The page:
In press statements the band has said this album was inspired by some darker moments, tell us about that.

There was a lot of pain for us, individually and collectively, when we went into making this record. You have a choice in those situations and there’s always a beautiful interpretation of a bad situation, it’s really just how you want to flip it. We are more potent songwriters when we’re coming from a position of vulnerability, pain or frustration. There have been some personal issues for us within our private lives, people were going through breakups of both long-term or slightly more short-lived relationships. I didn’t want it to be a breakup record, that wasn’t how I was feeling at the time. We also touch on things like environmental and economic issues and also look at society in a petri-dish kind of way to try and understand what the fuck is going on.

With the song Finish What I Started, that was realistically the first time I’ve ever written a song about my own demons and issues with mental health and some close shaves that I’ve had. There’s a line in that, “easy to say that you can relate when you’re not the one staring death in the face”, and that came from a moment in time when I was at an absolute rock bottom. I wrote those lyrics back in 2017/2018, so for them to only be out in a record in 2021 is interesting. When I was tracking the vocals for it, a lot of those feelings resurfaced and I had to face them head-on. I’m more equipped to deal with that stuff now, my mind is a lot clearer and healthier. 

If you go into the record thinking it’ll be the last one you ever make it, you throw everything at it. It’s really pure and sincere and has integrity, there’s a lot of substance to this record.

Blackened hysteria

Going on from the last point you made there, on VI the band also spoke of some challenging moments and how the band almost felt ready to call it quits. Did any of those issues come to a head this time around?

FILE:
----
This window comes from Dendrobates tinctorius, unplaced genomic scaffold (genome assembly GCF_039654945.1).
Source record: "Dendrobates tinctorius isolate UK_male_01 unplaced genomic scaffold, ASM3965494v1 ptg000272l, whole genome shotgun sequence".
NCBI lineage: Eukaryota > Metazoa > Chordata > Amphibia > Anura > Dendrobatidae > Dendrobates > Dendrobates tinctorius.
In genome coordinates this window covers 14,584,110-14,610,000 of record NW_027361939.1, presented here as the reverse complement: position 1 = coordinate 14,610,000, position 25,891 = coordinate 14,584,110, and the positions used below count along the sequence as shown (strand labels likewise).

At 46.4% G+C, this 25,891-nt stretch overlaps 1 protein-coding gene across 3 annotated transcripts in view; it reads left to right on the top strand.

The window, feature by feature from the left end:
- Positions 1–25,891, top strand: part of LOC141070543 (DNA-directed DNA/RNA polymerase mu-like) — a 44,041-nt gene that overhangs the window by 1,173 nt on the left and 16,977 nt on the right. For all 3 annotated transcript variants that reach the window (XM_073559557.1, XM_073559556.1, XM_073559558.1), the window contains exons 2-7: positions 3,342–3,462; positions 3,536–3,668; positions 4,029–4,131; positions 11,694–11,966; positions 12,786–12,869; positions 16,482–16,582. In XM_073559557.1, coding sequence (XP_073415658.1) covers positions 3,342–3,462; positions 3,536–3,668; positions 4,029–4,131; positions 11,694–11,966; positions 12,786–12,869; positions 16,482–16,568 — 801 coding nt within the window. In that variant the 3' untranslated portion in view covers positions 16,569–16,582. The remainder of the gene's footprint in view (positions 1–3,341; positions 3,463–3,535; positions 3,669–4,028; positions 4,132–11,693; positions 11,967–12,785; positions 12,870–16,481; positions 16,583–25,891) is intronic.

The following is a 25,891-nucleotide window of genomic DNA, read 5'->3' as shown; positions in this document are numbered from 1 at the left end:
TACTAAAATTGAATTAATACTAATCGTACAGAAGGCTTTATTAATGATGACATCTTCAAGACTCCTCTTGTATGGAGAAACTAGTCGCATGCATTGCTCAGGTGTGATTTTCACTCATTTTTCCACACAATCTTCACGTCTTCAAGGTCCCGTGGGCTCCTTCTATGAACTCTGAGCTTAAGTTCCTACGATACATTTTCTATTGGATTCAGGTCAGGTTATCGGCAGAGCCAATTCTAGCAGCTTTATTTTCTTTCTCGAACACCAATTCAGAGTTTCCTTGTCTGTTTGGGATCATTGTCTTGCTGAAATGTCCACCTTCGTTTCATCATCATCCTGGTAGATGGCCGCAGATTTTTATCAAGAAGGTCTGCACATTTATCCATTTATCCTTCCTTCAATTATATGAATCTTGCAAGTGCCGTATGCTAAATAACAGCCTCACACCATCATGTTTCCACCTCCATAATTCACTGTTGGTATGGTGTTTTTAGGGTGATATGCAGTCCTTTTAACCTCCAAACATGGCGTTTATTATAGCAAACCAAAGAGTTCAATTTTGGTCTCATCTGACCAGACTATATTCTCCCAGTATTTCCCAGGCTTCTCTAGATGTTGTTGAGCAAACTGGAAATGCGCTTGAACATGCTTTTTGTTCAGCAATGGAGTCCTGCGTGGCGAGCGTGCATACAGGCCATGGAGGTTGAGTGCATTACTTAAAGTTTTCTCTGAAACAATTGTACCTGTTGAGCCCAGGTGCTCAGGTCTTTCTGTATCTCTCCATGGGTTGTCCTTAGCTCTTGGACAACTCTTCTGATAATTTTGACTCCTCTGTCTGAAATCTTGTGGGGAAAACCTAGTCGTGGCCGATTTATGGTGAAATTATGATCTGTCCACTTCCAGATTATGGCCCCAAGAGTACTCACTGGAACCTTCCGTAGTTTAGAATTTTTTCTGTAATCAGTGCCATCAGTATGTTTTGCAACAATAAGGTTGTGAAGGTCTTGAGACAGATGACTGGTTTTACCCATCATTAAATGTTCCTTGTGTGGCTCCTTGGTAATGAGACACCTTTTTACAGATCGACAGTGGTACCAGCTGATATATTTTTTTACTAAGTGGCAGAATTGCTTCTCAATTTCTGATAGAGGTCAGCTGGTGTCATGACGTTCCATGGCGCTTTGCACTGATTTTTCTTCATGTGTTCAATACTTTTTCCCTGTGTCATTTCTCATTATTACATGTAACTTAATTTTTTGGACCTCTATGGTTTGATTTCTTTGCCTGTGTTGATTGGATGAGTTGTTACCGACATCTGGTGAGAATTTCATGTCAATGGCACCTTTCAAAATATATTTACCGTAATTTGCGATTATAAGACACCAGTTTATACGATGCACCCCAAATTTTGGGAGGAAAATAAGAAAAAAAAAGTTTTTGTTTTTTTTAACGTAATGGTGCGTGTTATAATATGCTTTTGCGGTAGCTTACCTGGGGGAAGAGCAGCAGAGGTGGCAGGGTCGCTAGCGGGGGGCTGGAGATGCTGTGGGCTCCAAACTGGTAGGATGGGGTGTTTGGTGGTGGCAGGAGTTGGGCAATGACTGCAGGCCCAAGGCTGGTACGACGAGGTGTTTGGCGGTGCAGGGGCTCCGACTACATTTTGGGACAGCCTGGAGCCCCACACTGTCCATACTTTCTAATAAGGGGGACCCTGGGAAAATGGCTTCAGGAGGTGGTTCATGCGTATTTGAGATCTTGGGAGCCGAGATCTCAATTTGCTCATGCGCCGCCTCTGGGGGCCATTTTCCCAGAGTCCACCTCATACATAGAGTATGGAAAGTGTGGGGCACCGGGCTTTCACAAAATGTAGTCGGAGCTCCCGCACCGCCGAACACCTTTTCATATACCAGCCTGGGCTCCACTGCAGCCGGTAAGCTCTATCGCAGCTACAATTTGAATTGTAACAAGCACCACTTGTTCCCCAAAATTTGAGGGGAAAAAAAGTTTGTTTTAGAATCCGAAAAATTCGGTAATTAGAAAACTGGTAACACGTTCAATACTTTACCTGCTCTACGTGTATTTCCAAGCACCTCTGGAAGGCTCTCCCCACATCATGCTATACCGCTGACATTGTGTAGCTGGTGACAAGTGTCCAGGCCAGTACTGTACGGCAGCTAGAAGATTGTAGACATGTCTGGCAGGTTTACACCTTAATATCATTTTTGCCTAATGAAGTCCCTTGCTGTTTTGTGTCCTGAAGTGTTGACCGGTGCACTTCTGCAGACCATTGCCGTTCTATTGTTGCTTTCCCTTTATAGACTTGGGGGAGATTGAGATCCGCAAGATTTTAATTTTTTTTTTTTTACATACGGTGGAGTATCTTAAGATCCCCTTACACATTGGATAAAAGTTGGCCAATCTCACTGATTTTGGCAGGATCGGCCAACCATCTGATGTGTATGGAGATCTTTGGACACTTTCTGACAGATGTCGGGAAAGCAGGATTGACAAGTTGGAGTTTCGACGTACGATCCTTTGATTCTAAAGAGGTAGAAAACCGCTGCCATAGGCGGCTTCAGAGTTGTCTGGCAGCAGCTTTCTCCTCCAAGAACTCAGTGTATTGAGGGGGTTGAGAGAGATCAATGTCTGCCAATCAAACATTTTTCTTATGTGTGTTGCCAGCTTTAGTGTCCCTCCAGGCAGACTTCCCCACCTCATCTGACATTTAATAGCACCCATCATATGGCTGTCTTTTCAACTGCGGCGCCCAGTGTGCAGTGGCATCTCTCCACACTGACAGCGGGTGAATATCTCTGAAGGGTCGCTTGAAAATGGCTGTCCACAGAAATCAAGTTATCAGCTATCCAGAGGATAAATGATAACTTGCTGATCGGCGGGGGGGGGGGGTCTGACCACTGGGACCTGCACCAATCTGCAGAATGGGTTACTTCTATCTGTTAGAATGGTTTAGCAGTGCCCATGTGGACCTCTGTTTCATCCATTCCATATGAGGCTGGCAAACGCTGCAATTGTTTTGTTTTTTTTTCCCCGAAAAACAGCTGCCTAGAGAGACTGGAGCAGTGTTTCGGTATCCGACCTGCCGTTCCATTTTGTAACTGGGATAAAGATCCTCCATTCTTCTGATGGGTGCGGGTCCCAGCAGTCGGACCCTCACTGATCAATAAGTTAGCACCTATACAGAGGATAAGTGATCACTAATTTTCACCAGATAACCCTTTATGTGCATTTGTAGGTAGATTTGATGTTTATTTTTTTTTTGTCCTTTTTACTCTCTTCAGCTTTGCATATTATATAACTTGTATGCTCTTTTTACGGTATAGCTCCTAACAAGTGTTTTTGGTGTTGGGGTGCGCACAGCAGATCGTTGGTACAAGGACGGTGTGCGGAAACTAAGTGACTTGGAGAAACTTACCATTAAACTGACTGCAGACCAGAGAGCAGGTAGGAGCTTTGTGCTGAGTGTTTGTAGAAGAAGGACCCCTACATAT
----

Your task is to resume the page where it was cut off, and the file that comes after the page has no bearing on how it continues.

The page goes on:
No this was my position on it, I felt like I’d said everything I had to say through You Me at Six. I’ve given pretty much my whole adult life to this project, whether it’s been from touring or recording or the day to day process of essentially running a business. I’d grown a bit tired of what that all looked and felt like. I still have immense love and respect for everyone involved but I didn’t want to repeat myself or be involved for the sake of it. I wanted to be involved in the band because I really fucking wanted it. I went into this record saying, I need to do this and it’s not just on me, other people need it too.

I had every intention of putting this record out last summer and doing the touring commitments, enjoying every moment and then saying my thanks and bowing out. Having that energy of putting absolutely everything into the record, in a way it served a purpose of reminding me why I love everything that we do. Sometimes it’s just a crisis of confidence and loss of identity. Especially if you’ve got a self-destructive side, you take something good and you run away from it. Fundamentally, You Me at Six still has a large place in all of our hearts and we’re trying to do right by it. We’re not a band to put out an album or two and disappear. We’ve been around for a while and have a level of responsibility, to both ourselves and our fans, to only do this if we really want it and really mean it.